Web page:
She listed and went over Crew mem­ber re­calls how half his col­leagues lost their lives

Kentish Express Ashford & District - - THE HERALD -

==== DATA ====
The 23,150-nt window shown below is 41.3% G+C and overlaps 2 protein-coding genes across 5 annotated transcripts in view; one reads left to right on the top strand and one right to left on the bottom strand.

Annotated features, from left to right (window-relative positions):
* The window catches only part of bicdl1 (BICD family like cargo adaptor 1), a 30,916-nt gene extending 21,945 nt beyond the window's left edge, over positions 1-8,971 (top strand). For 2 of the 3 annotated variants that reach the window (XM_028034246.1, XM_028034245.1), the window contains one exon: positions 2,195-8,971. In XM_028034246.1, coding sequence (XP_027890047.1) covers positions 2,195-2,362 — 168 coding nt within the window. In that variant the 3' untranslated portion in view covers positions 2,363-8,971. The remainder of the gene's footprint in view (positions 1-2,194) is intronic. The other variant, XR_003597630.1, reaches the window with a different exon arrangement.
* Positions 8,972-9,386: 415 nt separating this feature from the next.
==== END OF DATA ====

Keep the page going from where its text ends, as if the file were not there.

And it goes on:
THERE can never be 100 per cent clo­sure. Th­ese are the words of Clive Bush, who was work­ing on the Her­ald of Free En­ter­prise on the night of March 6, 1987. His wife, Pat, lost her aunt and un­cle when the Her­ald cap­sized. The cou­ple, from Hythe, say their mem­o­ries can be as painful and as raw as they were 20 years ago. Clive, now 70, said: “When a dis­as­ter like the Her­ald hap­pens and peo­ple die, there can never be 100 per cent clo­sure.” Pat, 64, added: “When you start talk­ing in depth about it, some­times you do not re­alise how emo­tional you re­ally are. Even now, I have to try to keep my emo­tions in check be­cause it is still raw.” Clive was a mer­chant sea­man for nearly nine years. Be­fore be­com­ing an as­sis­tant stew­ard he worked as a soft fur­nish­ings sales­man, but long hours trav­el­ling were not for him. As he be­gan his ca­reer at sea, he re­alised he loved the close­ness of be­ing part of a crew and that sea­far­ing was in his blood. Clive was also a Na­tional Union of Sea­men rep­re­sen­ta­tive and had the role of a con­vener. Ev­ery one of the 80 crew mem­bers on board the Her­ald had a nick­name, based on a per­son’s looks or a char­ac­ter trait. Clive’s was The Rabbi. He said: “The crew were like a sea-based sec­ond fam­ily. You have to re­mem­ber that with the shift pat­terns, we spent a lot of time to­gether and you be­came in­volved with what was go­ing on in peo­ple’s lives.” On the evening of March 6 1987, Clive, like many other crew mem­bers, had gone to the mess to have a meal. At that time, the crew were half way into a 24-hour shift. He had only been there a few min­utes when the ship be­gan to list. As the Her­ald went over, Clive was pinned against the port bulk­head un­der a pile of chairs. He man­aged to get out af­ter a crew­mate rigged up a line with a piece of hose looped around. and dragged Clive and sev­eral other crew mem­bers through the wa­ter, inside the ship. When they emerged onto the up­turned side of the ferry, crew mem­bers were met by bo­sun Terry Ayling, who had or­gan­ised peo­ple into teams of eight to lower ropes through the port-holes that had been smashed, and pull pas­sen­gers to safety. “Terry was amaz­ing,” added Clive. “When I emerged to safety, he had worked out what needed to be done and how to do it. “One of the few for­tu­nate things was that there were some sol­diers re­turn­ing from leave who were also in the teams. They were strong guys and were a tremen­dous help in sav­ing so many lives.” Clive and the crew stayed with the Her­ald for sev­eral hours, pulling peo­ple to safety. Even­tu­ally, he was over­come with tired­ness and was put onto a res­cue tug. He was taken, with other sur­vivors, to a bar­racks near Zee­brugge. That night half of the Her­ald’s crew of 80 lost their lives. Pat was hav­ing her hair cut at home, when Clive’s son came down­stairs to say a ferry had turned over in the har­bour at Zee­brugge. Then the phone rang. It was the cou­ple’s eldest son, who asked if his dad was work­ing, as he had heard a ferry had cap­sized. The cou­ple’s fam­ily drove to be with Pat. “All I could see in my mind was a pic­ture of Clive in his coat, in the wa­ter,” said Pat. She tried to ring the help line num­ber, but could not get through. There was also false in­for­ma­tion be­ing ac­ci­den­tally given out, as sur­vivors thought they had seen cer­tain peo­ple. It was not un­til 10.30am on the Satur­day that she knew for cer­tain Clive was alive and safe, when he was able to call her. “It is hor­ri­ble not know­ing if some­one is alive,” she added. Clive re­turned to Dover around mid­night on the Satur­day. De­spite pleas from sur­viv­ing crew mem­bers to travel from Calais, they had to leave from Zee­brugge in the dark, know­ing they had passed close to the stricken Her­ald. Many of the re­main­ing crew went back to work very soon af­ter the dis­as­ter – Clive only had two weeks off. They were trans­ferred onto a req­ui­si­tioned ship called the Vor­tigern and many of the Her­ald’s crew were pleased they were back work­ing to­gether. But it was to be a tem­po­rary il­lu­sion of nor­mal­ity. Clive said: “Af­ter two months we trans­ferred onto the Pride of Dover – the first of the new ships. I had started to no­tice things were not right with peo­ple. “I spoke to my man­agers about it and they ar­ranged for a naval com­man­der, ex­pe­ri­enced in coun­selling, to visit us. “Many did have the coun­selling. At first I thought I was OK, I did not need it. Then I re­alised I was just as much in need as ev­ery­one else. “When Janet John­ston and her team at the Her­ald As­sis­tance Unit, set up at Cam­bridge Ter­race in Dover, it was a life­saver. “I am a very laid-back per­son, but I was get­ting more and more ag­gres­sive. The